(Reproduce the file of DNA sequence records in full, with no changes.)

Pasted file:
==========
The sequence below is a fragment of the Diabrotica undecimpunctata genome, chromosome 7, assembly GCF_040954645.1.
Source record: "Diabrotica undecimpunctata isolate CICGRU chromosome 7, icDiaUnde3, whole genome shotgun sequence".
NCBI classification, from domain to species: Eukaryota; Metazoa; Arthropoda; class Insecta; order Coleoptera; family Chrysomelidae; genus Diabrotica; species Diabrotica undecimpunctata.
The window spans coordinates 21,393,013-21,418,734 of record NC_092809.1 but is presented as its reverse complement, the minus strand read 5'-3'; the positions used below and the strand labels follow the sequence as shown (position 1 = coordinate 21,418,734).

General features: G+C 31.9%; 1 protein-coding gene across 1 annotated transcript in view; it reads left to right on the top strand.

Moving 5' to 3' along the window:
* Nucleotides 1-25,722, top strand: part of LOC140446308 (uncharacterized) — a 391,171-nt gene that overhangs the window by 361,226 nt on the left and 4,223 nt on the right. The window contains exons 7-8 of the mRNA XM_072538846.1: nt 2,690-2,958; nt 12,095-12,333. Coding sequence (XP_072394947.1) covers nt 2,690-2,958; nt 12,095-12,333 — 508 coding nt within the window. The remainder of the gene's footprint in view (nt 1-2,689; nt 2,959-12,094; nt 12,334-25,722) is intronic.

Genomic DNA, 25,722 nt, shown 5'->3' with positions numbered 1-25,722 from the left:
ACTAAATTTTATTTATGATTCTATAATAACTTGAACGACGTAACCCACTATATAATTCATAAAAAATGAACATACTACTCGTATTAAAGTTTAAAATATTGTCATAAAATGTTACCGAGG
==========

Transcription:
The sequence below is a fragment of the Diabrotica undecimpunctata genome, chromosome 7, assembly GCF_040954645.1.
Source record: "Diabrotica undecimpunctata isolate CICGRU chromosome 7, icDiaUnde3, whole genome shotgun sequence".
NCBI classification, from domain to species: Eukaryota; Metazoa; Arthropoda; class Insecta; order Coleoptera; family Chrysomelidae; genus Diabrotica; species Diabrotica undecimpunctata.
The window spans coordinates 21,393,013-21,418,734 of record NC_092809.1 but is presented as its reverse complement, the minus strand read 5'-3'; the positions used below and the strand labels follow the sequence as shown (position 1 = coordinate 21,418,734).

General features: G+C 31.9%; 1 protein-coding gene across 1 annotated transcript in view; it reads left to right on the top strand.

Moving 5' to 3' along the window:
* Nucleotides 1-25,722, top strand: part of LOC140446308 (uncharacterized) — a 391,171-nt gene that overhangs the window by 361,226 nt on the left and 4,223 nt on the right. The window contains exons 7-8 of the mRNA XM_072538846.1: nt 2,690-2,958; nt 12,095-12,333. Coding sequence (XP_072394947.1) covers nt 2,690-2,958; nt 12,095-12,333 — 508 coding nt within the window. The remainder of the gene's footprint in view (nt 1-2,689; nt 2,959-12,094; nt 12,334-25,722) is intronic.

Genomic DNA, 25,722 nt, shown 5'->3' with positions numbered 1-25,722 from the left:
ACTAAATTTTATTTATGATTCTATAATAACTTGAACGACGTAACCCACTATATAATTCATAAAAAATGAACATACTACTCGTATTAAAGTTTAAAATATTGTCATAAAATGTTACCGAGG